It’s been much more difficult to translate visitors to subscribers, and it’s been much harder than I thought to get people to comment. Those are the two biggest challeneges, and require patience and persistence.

    Thanks again!

  24. Scott Boice says:

    What is the best way to find free images for posts? There are a lot of sources out there what do you reccomend?

  25. Hugh says:

    This is a great list, Leo, especially for a guy like me who is just starting out in the blogging world. I will aim to keep things simple and, as you say, just produce consistently useful content. A couple weeks ago, a blogger (I think it was Jonathan Fields) asked the question, “Would you read your own blog?” I expanded it and asked myself whether I would not only READ my own blog, but would I COMMENT on it, SUBSCRIBE to it, or even PAY TO READ it? To me, those are huge thought-provoking and action-inducing questions to ask myself.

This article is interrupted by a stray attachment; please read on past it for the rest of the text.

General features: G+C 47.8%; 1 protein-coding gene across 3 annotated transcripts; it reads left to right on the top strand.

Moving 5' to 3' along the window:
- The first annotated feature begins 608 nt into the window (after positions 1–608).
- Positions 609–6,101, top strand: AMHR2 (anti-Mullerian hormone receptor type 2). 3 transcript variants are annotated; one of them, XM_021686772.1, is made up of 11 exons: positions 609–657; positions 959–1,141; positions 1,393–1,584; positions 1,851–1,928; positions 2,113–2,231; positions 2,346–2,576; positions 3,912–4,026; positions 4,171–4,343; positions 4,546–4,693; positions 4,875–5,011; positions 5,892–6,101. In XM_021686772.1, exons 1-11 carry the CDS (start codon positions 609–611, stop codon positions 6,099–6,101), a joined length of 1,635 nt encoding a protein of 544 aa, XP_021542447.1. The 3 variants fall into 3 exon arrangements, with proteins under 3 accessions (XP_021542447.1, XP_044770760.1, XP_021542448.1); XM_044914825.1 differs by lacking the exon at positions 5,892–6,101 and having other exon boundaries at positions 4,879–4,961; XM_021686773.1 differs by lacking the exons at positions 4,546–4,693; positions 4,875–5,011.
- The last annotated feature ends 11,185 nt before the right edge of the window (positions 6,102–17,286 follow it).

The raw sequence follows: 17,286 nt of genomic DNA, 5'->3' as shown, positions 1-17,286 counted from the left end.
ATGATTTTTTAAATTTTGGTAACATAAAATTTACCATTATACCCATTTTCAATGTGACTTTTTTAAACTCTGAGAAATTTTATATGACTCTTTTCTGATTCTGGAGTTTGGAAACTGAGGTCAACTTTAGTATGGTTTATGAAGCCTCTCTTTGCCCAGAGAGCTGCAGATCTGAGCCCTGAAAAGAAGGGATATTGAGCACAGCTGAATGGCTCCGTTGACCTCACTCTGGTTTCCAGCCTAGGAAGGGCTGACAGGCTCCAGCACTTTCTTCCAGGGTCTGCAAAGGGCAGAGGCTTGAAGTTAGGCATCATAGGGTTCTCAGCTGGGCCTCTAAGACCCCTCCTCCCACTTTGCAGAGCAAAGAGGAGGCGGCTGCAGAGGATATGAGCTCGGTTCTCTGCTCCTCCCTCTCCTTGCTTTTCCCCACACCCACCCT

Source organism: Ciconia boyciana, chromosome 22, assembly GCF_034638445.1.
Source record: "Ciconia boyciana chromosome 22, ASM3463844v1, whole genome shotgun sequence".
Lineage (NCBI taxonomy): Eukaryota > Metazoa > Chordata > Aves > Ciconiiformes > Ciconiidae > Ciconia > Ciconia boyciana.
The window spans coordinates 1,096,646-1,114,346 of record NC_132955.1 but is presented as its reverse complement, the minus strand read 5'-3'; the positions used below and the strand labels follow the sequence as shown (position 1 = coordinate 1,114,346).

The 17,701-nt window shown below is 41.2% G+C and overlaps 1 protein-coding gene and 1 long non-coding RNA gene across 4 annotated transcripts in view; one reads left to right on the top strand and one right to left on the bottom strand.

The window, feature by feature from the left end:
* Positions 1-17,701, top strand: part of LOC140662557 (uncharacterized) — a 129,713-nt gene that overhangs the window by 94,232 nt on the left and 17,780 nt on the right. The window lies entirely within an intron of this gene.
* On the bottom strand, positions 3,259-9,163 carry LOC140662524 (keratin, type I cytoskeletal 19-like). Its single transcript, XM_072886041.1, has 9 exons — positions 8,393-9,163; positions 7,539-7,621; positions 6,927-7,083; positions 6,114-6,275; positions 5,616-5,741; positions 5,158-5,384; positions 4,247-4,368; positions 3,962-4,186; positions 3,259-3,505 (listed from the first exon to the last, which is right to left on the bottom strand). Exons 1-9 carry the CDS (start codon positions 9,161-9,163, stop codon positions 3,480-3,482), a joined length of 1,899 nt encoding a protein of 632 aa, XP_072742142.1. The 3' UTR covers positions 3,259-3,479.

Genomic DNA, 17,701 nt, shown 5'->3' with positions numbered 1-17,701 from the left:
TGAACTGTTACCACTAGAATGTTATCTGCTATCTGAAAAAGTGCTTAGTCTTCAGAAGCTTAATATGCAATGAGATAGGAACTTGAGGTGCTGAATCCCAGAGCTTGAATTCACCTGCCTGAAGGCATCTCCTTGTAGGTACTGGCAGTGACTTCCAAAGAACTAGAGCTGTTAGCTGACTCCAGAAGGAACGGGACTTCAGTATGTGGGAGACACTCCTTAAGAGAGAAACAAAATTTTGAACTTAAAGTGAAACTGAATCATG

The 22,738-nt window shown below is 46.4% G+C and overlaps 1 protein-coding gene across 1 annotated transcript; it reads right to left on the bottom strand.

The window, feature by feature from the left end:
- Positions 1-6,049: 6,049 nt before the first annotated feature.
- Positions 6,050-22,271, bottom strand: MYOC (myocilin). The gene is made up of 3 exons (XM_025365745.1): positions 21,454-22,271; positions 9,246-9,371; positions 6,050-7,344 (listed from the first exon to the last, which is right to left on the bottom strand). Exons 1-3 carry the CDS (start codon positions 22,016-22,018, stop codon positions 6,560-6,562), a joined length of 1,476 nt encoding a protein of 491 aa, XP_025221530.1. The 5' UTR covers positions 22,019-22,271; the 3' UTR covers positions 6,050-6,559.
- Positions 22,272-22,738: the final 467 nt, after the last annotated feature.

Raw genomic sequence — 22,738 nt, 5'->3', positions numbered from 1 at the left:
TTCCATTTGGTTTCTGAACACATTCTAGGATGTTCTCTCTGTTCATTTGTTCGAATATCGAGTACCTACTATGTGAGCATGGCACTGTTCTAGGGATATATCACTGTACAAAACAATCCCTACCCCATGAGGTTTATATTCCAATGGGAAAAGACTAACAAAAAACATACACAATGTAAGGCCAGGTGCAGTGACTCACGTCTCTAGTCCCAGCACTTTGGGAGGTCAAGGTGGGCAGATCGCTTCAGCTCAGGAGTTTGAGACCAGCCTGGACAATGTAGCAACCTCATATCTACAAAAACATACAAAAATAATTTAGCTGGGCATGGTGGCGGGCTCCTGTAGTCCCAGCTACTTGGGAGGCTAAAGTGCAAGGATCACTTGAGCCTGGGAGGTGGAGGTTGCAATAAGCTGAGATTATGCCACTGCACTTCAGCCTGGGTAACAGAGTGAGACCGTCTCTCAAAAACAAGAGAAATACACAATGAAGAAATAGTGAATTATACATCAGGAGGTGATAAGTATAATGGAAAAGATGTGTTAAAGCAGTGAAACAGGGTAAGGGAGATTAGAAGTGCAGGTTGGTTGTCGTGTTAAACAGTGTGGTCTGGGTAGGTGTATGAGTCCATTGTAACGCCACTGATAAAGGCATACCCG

26. @ Scott: This post explains it all,

    A Complete Guide to Finding and Using Incredible Flickr Images –

  27. says:

    In short, blogging needs time to be mastered. Additionally, attracting visitors (especially your target – not random audience) also needs a lot of work maybe through social networks or through advertising (now doesn’t really cost much). However, something that really bothers me at times is when I find a website (I enter) and it turns out to be a blog full of ads to generate money and I don’t eventually get the answer that I was looking for.